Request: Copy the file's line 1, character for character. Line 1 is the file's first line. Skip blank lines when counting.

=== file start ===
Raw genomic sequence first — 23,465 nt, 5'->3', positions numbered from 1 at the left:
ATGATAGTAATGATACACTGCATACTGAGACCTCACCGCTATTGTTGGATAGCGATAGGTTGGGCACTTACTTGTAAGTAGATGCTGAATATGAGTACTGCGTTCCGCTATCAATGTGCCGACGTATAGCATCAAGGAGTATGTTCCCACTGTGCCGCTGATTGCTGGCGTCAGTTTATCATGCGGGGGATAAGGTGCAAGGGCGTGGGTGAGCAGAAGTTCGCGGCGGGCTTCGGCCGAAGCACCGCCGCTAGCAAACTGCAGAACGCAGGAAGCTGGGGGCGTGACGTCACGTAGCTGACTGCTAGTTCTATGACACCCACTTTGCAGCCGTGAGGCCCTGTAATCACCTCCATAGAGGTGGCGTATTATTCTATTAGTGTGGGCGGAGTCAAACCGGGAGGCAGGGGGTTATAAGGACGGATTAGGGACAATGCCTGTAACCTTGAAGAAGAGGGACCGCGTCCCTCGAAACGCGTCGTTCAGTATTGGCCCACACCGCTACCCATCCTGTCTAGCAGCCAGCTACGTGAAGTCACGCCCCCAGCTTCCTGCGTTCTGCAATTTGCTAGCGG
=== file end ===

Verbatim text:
Raw genomic sequence first — 23,465 nt, 5'->3', positions numbered from 1 at the left: